A pupil from Wellington College in Belfast has won the overall Northern Ireland award at the BT Young Scientist and Technology exhibition (BTYSTE).
15-year-old Harvey Donnelly from Wellington College in Belfast impressed judges with his project, which uses a computer programme to model electrochemical cell reactions to build better batteries.
The 4th year student presented his research alongside 550 other science and technology projects, all competing for the coveted title of ‘BT Young Scientist & Technologist’.
Principal of Wellington College in Belfast, Mr David Castles commented on Harvey’s achievement at BTYSTE;
“We are very proud of Harvey’s achievement. This is a great example of how young people are able to engage with the issues society faces and use technology to offer innovative solutions. Harvey’s project really shows our ethos to engage, educate and empower being put into action.
Harvey takes up every opportunity he is offered, and I’m so pleased for both him and our Head of Physics, Mr Cardwell, who has supported him to develop and deliver this exciting project.”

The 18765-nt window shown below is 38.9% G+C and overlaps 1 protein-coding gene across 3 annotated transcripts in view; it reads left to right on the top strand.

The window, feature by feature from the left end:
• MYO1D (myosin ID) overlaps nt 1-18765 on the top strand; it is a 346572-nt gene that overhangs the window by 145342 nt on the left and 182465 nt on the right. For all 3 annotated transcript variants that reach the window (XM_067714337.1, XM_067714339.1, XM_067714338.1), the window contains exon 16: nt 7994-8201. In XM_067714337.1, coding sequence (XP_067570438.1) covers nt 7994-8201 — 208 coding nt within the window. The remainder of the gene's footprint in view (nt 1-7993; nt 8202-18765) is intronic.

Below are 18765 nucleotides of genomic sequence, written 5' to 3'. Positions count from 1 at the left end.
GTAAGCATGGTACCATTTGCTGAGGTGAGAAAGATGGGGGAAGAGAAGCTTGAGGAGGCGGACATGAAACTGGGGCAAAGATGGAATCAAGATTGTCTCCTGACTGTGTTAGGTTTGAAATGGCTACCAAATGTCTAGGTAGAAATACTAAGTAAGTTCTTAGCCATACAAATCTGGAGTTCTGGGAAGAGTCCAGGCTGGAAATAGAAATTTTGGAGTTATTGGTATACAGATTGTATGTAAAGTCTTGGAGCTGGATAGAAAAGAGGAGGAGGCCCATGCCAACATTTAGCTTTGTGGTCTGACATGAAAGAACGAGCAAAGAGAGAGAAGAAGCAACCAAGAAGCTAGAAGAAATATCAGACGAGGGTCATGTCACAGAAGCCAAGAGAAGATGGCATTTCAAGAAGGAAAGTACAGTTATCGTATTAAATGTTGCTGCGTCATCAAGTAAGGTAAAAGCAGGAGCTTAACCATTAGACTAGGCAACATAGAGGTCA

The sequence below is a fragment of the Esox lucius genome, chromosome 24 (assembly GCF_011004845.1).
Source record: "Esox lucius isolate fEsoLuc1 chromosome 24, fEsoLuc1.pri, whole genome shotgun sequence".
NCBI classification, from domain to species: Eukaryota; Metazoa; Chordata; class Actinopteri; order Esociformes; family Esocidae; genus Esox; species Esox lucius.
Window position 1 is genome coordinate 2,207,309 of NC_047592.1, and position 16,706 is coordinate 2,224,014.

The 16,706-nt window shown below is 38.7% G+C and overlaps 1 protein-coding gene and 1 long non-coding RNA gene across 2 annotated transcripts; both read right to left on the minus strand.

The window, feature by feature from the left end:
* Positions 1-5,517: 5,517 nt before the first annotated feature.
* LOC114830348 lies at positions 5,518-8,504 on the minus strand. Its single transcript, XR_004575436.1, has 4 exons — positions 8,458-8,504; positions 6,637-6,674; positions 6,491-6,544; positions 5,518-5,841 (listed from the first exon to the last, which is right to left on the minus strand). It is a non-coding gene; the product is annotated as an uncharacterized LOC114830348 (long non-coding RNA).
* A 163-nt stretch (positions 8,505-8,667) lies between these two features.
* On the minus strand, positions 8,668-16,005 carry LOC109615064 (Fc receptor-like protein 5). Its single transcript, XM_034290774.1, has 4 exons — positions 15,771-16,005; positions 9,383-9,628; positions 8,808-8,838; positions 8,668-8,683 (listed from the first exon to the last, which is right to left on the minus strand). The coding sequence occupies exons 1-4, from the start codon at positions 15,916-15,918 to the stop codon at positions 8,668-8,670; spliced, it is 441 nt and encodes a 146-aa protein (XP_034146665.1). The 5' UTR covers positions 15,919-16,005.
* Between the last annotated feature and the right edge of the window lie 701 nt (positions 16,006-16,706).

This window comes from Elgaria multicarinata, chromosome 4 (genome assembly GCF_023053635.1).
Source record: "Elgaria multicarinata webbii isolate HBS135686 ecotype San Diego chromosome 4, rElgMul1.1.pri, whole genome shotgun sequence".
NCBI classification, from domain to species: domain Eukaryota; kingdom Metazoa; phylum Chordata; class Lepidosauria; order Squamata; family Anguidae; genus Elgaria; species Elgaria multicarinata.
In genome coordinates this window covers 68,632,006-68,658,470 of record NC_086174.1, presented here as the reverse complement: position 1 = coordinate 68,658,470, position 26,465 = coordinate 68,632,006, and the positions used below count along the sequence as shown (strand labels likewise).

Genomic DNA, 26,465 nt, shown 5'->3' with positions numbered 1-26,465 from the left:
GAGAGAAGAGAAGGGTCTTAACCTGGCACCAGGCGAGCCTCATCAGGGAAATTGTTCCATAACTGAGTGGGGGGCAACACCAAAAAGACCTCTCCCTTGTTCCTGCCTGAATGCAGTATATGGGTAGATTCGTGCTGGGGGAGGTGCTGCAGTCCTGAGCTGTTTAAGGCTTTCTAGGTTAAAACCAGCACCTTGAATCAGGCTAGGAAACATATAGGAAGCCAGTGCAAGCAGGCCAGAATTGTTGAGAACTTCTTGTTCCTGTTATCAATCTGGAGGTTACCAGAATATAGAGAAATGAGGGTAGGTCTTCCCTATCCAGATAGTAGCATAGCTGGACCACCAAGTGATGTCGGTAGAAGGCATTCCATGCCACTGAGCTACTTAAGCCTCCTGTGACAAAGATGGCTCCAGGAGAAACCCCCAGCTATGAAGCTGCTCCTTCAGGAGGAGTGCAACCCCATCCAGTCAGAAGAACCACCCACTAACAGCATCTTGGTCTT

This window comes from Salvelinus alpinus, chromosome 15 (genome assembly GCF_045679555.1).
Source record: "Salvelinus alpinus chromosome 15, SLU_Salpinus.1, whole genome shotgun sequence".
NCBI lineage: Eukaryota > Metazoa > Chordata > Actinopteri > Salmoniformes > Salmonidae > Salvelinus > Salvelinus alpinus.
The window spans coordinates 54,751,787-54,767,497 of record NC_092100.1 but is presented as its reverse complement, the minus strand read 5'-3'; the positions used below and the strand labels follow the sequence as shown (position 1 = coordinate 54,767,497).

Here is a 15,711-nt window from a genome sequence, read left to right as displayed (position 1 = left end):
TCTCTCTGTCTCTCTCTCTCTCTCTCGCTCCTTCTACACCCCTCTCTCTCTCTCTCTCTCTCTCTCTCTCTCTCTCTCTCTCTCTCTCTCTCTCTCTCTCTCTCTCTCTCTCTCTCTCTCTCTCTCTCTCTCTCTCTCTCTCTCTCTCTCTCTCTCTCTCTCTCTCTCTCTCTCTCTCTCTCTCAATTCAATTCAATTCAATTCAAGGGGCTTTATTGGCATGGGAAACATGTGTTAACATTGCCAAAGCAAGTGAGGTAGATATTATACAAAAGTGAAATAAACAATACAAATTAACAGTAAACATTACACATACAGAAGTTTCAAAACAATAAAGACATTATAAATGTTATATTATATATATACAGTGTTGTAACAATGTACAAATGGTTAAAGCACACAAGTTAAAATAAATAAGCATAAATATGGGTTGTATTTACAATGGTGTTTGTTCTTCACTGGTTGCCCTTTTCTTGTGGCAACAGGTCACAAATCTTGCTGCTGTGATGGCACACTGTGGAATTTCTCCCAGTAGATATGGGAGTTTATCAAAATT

Harvey commented on his recent experience at the BTYSTHE and winning the overall Northern Ireland award at the event:
“It was fantastic to be surrounded by all the other projects at the BTYSE finals, several academics came to ask me about my research and offer to help me take it further. I want to thank Wellington for all the support they have given me, especially my Physics teacher Mr Cardwell.
I’ve learned so much and my project has already taken me to Queen’s University, where I’ve been talking to researchers in the Department of Chemistry. I want to develop better batteries and, ultimately, address the biggest challenges facing the world, like climate change and the need for renewable energy.”
Four thousand two hundred and fifty-one pupils entered 2,031 science projects for the awards held in the RDS Dublin which attracted thousands of visitors.
The winners at the 54th annual awards were announced on Friday night (12th January 2018).